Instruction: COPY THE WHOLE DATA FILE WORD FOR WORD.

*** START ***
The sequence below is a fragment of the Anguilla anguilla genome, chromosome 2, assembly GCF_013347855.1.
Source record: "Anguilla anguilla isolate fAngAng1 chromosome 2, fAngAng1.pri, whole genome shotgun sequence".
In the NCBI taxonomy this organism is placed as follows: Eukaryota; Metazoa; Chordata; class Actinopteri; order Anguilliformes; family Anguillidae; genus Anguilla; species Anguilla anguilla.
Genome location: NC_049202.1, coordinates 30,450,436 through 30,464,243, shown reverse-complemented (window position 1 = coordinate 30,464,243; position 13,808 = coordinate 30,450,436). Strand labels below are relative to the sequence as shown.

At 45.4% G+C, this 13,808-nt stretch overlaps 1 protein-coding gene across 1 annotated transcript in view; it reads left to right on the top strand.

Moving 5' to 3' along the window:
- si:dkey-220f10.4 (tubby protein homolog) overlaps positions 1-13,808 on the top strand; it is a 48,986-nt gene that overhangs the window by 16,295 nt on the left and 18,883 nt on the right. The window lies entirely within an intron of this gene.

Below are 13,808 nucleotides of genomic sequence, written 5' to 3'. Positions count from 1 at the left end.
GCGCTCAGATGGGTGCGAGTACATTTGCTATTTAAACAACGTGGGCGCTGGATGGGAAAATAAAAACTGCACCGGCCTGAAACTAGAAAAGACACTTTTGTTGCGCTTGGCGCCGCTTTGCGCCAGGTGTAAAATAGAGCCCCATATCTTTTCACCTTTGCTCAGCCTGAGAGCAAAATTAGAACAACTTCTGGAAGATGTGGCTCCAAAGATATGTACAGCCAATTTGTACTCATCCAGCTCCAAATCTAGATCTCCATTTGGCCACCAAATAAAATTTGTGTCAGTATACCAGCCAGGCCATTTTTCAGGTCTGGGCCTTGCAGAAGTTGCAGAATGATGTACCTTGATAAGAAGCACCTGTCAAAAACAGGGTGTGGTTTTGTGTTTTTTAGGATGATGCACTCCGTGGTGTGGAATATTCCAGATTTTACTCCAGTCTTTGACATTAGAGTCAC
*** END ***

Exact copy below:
The sequence below is a fragment of the Anguilla anguilla genome, chromosome 2, assembly GCF_013347855.1.
Source record: "Anguilla anguilla isolate fAngAng1 chromosome 2, fAngAng1.pri, whole genome shotgun sequence".
In the NCBI taxonomy this organism is placed as follows: Eukaryota; Metazoa; Chordata; class Actinopteri; order Anguilliformes; family Anguillidae; genus Anguilla; species Anguilla anguilla.
Genome location: NC_049202.1, coordinates 30,450,436 through 30,464,243, shown reverse-complemented (window position 1 = coordinate 30,464,243; position 13,808 = coordinate 30,450,436). Strand labels below are relative to the sequence as shown.

At 45.4% G+C, this 13,808-nt stretch overlaps 1 protein-coding gene across 1 annotated transcript in view; it reads left to right on the top strand.

Moving 5' to 3' along the window:
- si:dkey-220f10.4 (tubby protein homolog) overlaps positions 1-13,808 on the top strand; it is a 48,986-nt gene that overhangs the window by 16,295 nt on the left and 18,883 nt on the right. The window lies entirely within an intron of this gene.

Below are 13,808 nucleotides of genomic sequence, written 5' to 3'. Positions count from 1 at the left end.
GCGCTCAGATGGGTGCGAGTACATTTGCTATTTAAACAACGTGGGCGCTGGATGGGAAAATAAAAACTGCACCGGCCTGAAACTAGAAAAGACACTTTTGTTGCGCTTGGCGCCGCTTTGCGCCAGGTGTAAAATAGAGCCCCATATCTTTTCACCTTTGCTCAGCCTGAGAGCAAAATTAGAACAACTTCTGGAAGATGTGGCTCCAAAGATATGTACAGCCAATTTGTACTCATCCAGCTCCAAATCTAGATCTCCATTTGGCCACCAAATAAAATTTGTGTCAGTATACCAGCCAGGCCATTTTTCAGGTCTGGGCCTTGCAGAAGTTGCAGAATGATGTACCTTGATAAGAAGCACCTGTCAAAAACAGGGTGTGGTTTTGTGTTTTTTAGGATGATGCACTCCGTGGTGTGGAATATTCCAGATTTTACTCCAGTCTTTGACATTAGAGTCAC